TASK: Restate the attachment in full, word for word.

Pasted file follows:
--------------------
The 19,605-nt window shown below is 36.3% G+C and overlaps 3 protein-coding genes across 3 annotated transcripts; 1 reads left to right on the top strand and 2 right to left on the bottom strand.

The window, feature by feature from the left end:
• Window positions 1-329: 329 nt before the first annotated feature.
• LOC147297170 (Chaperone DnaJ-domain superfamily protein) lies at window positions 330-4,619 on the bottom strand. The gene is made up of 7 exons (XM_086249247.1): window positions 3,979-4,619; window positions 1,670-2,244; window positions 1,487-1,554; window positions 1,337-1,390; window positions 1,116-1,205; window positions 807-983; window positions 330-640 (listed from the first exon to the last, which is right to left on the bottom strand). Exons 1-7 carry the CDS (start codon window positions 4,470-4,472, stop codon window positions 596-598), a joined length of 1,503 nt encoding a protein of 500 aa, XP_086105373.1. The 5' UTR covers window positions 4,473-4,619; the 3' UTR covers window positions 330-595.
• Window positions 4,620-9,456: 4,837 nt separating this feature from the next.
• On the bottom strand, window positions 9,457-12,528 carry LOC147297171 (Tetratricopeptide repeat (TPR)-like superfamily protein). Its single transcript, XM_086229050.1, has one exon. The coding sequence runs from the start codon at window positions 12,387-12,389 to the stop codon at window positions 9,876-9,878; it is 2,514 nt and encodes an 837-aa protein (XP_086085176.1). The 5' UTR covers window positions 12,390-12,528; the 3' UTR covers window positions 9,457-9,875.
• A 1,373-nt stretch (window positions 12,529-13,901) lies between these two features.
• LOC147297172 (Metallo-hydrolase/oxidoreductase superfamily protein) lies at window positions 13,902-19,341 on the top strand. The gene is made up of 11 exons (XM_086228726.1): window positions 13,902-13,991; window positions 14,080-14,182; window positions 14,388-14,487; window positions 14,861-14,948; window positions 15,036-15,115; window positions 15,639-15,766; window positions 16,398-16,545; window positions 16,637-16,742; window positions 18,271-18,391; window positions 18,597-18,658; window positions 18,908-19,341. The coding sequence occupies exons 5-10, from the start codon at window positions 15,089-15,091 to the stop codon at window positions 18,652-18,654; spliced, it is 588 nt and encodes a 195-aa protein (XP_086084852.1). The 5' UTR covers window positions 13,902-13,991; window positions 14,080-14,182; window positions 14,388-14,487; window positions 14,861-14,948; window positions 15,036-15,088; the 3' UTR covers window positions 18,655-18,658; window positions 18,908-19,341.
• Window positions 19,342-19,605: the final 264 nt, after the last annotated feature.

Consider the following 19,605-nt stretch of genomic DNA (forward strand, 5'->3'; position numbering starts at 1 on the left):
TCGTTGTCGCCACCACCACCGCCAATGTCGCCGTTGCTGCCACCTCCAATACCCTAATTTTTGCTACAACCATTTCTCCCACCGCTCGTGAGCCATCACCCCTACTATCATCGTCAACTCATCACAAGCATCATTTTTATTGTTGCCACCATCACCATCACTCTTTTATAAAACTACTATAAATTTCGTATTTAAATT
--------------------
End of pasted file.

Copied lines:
The 19,605-nt window shown below is 36.3% G+C and overlaps 3 protein-coding genes across 3 annotated transcripts; 1 reads left to right on the top strand and 2 right to left on the bottom strand.

The window, feature by feature from the left end:
• Window positions 1-329: 329 nt before the first annotated feature.
• LOC147297170 (Chaperone DnaJ-domain superfamily protein) lies at window positions 330-4,619 on the bottom strand. The gene is made up of 7 exons (XM_086249247.1): window positions 3,979-4,619; window positions 1,670-2,244; window positions 1,487-1,554; window positions 1,337-1,390; window positions 1,116-1,205; window positions 807-983; window positions 330-640 (listed from the first exon to the last, which is right to left on the bottom strand). Exons 1-7 carry the CDS (start codon window positions 4,470-4,472, stop codon window positions 596-598), a joined length of 1,503 nt encoding a protein of 500 aa, XP_086105373.1. The 5' UTR covers window positions 4,473-4,619; the 3' UTR covers window positions 330-595.
• Window positions 4,620-9,456: 4,837 nt separating this feature from the next.
• On the bottom strand, window positions 9,457-12,528 carry LOC147297171 (Tetratricopeptide repeat (TPR)-like superfamily protein). Its single transcript, XM_086229050.1, has one exon. The coding sequence runs from the start codon at window positions 12,387-12,389 to the stop codon at window positions 9,876-9,878; it is 2,514 nt and encodes an 837-aa protein (XP_086085176.1). The 5' UTR covers window positions 12,390-12,528; the 3' UTR covers window positions 9,457-9,875.
• A 1,373-nt stretch (window positions 12,529-13,901) lies between these two features.
• LOC147297172 (Metallo-hydrolase/oxidoreductase superfamily protein) lies at window positions 13,902-19,341 on the top strand. The gene is made up of 11 exons (XM_086228726.1): window positions 13,902-13,991; window positions 14,080-14,182; window positions 14,388-14,487; window positions 14,861-14,948; window positions 15,036-15,115; window positions 15,639-15,766; window positions 16,398-16,545; window positions 16,637-16,742; window positions 18,271-18,391; window positions 18,597-18,658; window positions 18,908-19,341. The coding sequence occupies exons 5-10, from the start codon at window positions 15,089-15,091 to the stop codon at window positions 18,652-18,654; spliced, it is 588 nt and encodes a 195-aa protein (XP_086084852.1). The 5' UTR covers window positions 13,902-13,991; window positions 14,080-14,182; window positions 14,388-14,487; window positions 14,861-14,948; window positions 15,036-15,088; the 3' UTR covers window positions 18,655-18,658; window positions 18,908-19,341.
• Window positions 19,342-19,605: the final 264 nt, after the last annotated feature.

Consider the following 19,605-nt stretch of genomic DNA (forward strand, 5'->3'; position numbering starts at 1 on the left):
TCGTTGTCGCCACCACCACCGCCAATGTCGCCGTTGCTGCCACCTCCAATACCCTAATTTTTGCTACAACCATTTCTCCCACCGCTCGTGAGCCATCACCCCTACTATCATCGTCAACTCATCACAAGCATCATTTTTATTGTTGCCACCATCACCATCACTCTTTTATAAAACTACTATAAATTTCGTATTTAAATT